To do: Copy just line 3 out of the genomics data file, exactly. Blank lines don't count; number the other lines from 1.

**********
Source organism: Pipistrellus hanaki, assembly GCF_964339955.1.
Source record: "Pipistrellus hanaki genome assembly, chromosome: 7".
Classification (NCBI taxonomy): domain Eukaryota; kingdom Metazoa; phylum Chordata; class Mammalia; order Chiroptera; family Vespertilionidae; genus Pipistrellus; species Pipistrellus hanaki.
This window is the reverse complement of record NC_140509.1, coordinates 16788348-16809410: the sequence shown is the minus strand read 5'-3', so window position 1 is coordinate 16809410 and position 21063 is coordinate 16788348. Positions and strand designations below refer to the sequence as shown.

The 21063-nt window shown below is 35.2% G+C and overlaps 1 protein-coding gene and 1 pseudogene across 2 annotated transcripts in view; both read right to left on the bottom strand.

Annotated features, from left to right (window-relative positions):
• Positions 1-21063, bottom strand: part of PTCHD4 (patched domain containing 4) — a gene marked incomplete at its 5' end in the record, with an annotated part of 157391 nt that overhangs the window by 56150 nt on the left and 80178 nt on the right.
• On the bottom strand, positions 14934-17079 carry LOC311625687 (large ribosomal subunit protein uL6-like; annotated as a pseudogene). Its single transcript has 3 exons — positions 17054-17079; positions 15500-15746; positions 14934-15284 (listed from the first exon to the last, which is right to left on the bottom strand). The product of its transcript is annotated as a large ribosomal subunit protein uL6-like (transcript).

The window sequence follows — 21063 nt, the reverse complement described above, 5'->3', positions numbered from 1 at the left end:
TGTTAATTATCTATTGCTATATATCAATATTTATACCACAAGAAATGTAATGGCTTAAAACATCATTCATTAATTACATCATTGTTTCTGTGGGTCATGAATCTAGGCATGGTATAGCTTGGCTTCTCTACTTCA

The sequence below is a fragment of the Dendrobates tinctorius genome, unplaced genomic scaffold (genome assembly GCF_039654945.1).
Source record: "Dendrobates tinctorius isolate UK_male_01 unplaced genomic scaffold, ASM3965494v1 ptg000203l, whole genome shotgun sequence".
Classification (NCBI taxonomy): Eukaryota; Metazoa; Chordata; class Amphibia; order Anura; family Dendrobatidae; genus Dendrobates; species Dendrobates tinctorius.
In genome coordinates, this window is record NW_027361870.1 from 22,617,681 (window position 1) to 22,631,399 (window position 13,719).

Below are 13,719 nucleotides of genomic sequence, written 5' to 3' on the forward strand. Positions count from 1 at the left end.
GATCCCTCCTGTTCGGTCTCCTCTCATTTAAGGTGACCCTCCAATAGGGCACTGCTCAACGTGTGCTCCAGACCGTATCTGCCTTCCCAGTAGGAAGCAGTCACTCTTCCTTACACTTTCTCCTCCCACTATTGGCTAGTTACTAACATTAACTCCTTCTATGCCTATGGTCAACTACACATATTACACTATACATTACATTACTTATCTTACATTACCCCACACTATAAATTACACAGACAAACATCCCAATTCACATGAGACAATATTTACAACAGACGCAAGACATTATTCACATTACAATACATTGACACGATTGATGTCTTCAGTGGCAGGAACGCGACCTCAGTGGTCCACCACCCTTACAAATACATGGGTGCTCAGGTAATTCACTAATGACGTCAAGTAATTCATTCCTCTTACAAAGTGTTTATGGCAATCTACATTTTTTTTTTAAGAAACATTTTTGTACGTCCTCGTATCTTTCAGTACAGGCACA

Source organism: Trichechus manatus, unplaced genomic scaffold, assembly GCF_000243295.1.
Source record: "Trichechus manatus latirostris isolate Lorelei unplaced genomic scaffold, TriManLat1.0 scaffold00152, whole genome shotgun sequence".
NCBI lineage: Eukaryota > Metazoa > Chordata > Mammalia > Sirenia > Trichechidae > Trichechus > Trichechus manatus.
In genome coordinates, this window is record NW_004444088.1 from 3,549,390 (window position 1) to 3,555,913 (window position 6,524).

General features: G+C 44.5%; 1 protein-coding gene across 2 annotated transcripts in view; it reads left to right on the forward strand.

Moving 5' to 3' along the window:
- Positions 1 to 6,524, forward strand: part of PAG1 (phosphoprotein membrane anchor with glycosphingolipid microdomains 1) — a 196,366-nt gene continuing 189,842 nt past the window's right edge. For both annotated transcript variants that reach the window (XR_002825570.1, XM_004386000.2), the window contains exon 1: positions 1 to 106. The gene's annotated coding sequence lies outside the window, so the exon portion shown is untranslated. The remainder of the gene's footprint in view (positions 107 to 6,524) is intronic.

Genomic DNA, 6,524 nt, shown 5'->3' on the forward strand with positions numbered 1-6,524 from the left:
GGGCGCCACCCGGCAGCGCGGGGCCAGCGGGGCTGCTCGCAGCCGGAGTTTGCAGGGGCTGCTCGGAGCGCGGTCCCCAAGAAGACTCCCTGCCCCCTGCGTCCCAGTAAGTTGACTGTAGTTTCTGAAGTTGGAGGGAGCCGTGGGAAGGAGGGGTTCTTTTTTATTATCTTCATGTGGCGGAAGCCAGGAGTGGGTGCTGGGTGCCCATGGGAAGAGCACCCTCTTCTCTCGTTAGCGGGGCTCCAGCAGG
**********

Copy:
Classification (NCBI taxonomy): domain Eukaryota; kingdom Metazoa; phylum Chordata; class Mammalia; order Chiroptera; family Vespertilionidae; genus Pipistrellus; species Pipistrellus hanaki.